In October 2013, AMBAG received SHRP2 IAP User Incentive funding to address constraints it and its peer agencies faced related to finding and securing funding for transportation projects. Due to a lack of construction funding, a backlog of planned projects throughout the region had developed. As a small Metropolitan Planning Organization (MPO), AMBAG is not responsible for overseeing and implementation transportation projects and relies on the local Regional Transportation Planning Agencies (RPTAs) for assistance. These partner agencies, however, face their own challenges. Unlike larger transportation agencies in urban areas with dedicated grants management staff, grant staff in small rural agencies typically have multiple roles and responsibilities. Smaller agencies don’t have the manpower to deal with complex grant application requirements. This can force staff to focus on known, reliable grants rather than seek out and apply for new, competitive opportunities.

Product Implementation

AMBAG

  • The Metropolitan Planning Organization (MPO) for Monterey, San Benito, and Santa Cruz counties, located on California’s Central Coast (see Map 1).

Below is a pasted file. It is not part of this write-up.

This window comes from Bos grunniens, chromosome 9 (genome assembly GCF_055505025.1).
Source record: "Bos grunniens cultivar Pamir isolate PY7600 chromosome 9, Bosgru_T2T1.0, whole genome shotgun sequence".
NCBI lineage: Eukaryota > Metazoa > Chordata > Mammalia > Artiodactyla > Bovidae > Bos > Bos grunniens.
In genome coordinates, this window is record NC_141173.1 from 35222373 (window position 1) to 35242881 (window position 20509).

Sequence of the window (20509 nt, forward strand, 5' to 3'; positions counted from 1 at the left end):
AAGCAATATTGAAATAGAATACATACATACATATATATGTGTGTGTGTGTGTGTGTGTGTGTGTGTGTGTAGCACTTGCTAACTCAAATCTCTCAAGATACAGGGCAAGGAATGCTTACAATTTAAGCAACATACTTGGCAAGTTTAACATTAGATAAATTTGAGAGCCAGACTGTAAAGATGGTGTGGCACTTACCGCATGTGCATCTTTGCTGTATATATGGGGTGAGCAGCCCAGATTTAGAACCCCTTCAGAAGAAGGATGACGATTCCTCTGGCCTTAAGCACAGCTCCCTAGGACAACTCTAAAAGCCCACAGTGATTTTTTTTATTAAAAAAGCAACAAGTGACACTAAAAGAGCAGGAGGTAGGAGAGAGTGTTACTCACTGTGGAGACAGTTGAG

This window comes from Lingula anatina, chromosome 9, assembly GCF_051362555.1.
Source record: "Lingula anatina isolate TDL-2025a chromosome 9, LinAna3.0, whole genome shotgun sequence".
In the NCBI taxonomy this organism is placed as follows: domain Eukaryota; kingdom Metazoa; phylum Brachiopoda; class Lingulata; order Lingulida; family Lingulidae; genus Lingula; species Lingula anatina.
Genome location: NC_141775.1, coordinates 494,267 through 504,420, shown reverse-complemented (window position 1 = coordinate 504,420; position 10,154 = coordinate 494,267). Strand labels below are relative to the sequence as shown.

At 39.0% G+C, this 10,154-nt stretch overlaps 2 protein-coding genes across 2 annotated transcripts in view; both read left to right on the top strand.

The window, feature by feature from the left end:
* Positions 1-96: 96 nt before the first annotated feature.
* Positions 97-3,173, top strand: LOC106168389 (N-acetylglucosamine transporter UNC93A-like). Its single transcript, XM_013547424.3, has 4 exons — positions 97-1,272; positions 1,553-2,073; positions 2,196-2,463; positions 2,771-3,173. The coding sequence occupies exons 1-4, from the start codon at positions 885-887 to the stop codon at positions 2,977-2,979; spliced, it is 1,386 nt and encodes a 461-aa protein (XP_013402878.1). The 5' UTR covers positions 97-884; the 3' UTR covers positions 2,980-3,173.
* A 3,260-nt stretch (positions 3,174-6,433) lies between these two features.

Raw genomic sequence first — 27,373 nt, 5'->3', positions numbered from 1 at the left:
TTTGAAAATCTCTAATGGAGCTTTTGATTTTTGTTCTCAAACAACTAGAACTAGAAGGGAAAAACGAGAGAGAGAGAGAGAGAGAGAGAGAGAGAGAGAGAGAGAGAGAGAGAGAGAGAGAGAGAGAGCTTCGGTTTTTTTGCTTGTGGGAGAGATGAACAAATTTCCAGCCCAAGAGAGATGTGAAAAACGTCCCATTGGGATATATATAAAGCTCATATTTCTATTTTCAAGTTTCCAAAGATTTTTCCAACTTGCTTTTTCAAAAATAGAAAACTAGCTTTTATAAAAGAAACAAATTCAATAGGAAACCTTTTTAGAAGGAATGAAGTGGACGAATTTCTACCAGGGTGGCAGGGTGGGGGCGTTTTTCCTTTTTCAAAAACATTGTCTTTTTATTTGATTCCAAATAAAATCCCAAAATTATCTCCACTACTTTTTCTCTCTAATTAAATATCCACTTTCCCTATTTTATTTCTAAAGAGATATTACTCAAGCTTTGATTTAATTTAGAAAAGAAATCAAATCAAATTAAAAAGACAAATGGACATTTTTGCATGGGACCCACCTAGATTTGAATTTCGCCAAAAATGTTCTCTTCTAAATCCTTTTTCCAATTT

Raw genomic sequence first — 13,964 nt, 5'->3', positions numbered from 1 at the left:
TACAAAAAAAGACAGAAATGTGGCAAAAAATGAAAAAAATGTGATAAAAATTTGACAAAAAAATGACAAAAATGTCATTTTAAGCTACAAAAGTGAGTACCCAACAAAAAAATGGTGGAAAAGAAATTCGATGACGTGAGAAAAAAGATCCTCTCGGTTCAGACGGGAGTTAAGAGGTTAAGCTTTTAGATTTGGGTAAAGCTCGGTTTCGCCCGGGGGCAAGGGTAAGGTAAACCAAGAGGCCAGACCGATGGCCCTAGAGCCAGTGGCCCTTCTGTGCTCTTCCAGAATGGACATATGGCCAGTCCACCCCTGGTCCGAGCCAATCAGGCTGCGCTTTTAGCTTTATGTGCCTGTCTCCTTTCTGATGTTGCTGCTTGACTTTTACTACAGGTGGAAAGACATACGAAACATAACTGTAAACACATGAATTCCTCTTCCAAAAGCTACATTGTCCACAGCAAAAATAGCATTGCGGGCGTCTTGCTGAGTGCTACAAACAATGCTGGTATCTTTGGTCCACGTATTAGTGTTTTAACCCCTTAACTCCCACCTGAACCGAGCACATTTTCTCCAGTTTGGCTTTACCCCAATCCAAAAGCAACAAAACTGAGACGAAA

• Established in 1968
  • Coordinates with:
    • Three RPTAS
    • Three transit operators/agencies
    • The California Department of Transportation (Caltrans)
    • The local governments of 18 cities and three counties
  • Works to plan and implement multimodal transportation projects throughout the region.
  • The tri-county region AMBAG serves has a total population of approximately 763,000 people.

AMBAG used the SHRP2 IAP funding to form the Transportation Finance Working Group (TransFi). TransFi’s purpose is to assist agencies identify funding for transportation projects to help alleviate the backlog of unfunded projects.  TransFi provides agencies with information on new and upcoming grants, summarizes complicated grant program guidance documents and coordinates inter-agency information sharing on transportation finance.

TransFi uses an innovative approach to implement two of Expediting Project Delivery’s 24 strategies: Strategy 2: Consolidated Decision Council and Strategy 7: Early Commitment of Construction Funding. AMBAG modeled TransFi after the San Francisco Bay Area’s Transit Finance Working Group. Typically, financial coordination groups are found in urban areas. AMBAG has taken this concept and applied it to its rural, three-county region. This approach increases member agencies’ capacity to plan and implement transportation projects in addition to improving inter-agency coordination on project finance and management.

Additional responsibilities, such as facilitating monthly meetings, providing technical assistance, and promoting inter-agency coordination also helps increase member agency capacity and enable timely, efficient decision making.